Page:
The biggest blind spot to the argument in that article is that whether or not there is a government shutdown happening, we still have to pay our taxes. ALL our taxes, and at the incredibly high rates of today.

    I know it is somewhat of a chicken and egg argument, but at least acknowledge the present tax burden when you criticize Christians for their giving amounts today.

    As an aside, while I am no prophet, I imagine there will come a day when this nation’s debt load finally does bring economic ruin – not due to any partisan political party battles, but the basic laws of economics. That definitely will be a day when the church can shine the brightest. Whether she will or not is anyone’s guess. We’ve already had some “what-if” scenarios at our place if true calamity hits and there literally is just no money coming from government to all the people who depend on it now.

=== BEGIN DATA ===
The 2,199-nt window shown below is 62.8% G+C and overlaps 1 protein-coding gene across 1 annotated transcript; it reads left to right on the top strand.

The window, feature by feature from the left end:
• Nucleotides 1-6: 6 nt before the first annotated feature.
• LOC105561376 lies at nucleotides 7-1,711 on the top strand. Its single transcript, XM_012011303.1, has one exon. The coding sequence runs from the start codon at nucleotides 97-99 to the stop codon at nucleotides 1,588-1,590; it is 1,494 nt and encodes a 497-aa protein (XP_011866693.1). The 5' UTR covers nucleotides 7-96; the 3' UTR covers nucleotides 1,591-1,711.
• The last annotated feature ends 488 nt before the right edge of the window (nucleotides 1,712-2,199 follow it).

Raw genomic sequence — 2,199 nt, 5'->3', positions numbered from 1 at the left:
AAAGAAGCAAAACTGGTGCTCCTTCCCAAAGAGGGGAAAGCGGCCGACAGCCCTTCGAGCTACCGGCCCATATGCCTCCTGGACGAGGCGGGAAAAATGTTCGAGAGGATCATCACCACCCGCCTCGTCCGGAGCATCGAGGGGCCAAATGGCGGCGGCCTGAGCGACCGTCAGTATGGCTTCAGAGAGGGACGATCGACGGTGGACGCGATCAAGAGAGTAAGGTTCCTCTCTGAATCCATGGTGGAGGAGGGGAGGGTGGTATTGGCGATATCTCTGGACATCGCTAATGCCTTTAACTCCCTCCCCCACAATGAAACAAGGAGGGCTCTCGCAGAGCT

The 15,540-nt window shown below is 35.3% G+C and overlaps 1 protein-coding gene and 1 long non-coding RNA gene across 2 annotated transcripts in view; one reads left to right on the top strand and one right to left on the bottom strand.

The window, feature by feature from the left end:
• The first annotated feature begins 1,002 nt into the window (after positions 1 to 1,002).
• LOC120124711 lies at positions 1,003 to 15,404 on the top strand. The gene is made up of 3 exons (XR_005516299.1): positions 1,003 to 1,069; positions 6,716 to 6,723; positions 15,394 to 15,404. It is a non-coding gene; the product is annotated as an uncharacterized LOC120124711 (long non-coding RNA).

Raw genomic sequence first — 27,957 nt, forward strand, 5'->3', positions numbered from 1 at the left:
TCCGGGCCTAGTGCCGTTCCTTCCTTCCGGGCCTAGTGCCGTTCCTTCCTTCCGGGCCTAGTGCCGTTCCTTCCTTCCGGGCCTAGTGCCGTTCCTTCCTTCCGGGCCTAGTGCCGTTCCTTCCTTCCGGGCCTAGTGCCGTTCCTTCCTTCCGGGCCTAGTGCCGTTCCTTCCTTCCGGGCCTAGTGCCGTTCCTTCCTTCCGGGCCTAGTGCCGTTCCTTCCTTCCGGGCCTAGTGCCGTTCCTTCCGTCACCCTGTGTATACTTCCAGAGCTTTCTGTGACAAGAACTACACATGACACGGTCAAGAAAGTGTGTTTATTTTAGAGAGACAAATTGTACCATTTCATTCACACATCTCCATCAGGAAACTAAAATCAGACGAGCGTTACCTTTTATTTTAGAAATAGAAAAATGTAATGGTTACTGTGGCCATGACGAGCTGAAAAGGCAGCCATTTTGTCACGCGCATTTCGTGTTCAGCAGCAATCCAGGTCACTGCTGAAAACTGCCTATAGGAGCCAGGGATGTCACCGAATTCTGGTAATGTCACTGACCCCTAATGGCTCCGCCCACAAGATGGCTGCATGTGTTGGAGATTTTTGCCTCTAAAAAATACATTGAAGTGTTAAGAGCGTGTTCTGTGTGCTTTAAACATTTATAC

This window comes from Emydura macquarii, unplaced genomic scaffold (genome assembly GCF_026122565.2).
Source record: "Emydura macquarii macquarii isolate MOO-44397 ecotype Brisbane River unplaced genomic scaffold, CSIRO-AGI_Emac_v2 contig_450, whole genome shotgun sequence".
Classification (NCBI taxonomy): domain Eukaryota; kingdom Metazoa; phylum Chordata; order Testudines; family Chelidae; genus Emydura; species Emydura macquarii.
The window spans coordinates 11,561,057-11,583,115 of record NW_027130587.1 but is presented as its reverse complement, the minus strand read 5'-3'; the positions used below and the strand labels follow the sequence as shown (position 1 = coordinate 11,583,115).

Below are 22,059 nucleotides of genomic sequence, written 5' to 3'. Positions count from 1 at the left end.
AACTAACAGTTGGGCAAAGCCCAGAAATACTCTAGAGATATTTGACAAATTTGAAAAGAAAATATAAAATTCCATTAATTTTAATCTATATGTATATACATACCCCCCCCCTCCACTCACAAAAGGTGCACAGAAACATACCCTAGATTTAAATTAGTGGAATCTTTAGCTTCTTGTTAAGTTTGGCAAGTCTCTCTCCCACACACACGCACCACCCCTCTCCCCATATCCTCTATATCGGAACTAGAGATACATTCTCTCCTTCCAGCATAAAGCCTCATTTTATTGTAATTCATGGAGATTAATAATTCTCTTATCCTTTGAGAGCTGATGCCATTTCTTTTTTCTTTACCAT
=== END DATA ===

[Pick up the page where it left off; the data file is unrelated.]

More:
8. Solomon Rodriguez says:

    For some reason the Church gets all icky about sex or nudity but is okay with violence. We forget that we serve a God that hates violence, even David couldn’t build the temple because of the blood he shed. Even violence that would be considered brave such as previously mentioned Private Ryan can have a damaging and numbing effect on our brains

  9. It’s an odd thing about war movies and the beginning of Private Ryan is still too bloody for me.

    To this day, I have never watched a single Vietnam centered war movie … too personal. I have no problem with old WWII movies.

  10. Steve Wright says:

    My Dad is the same way, MLD

  11. Good links this week! I read a bunch of em.

    How Pastors get Rich is interesting, and a lot of truth there. I would point out to Steve, that the author makes sure to say that most pastors are working hard and not making much. I appreciate the disclaimer.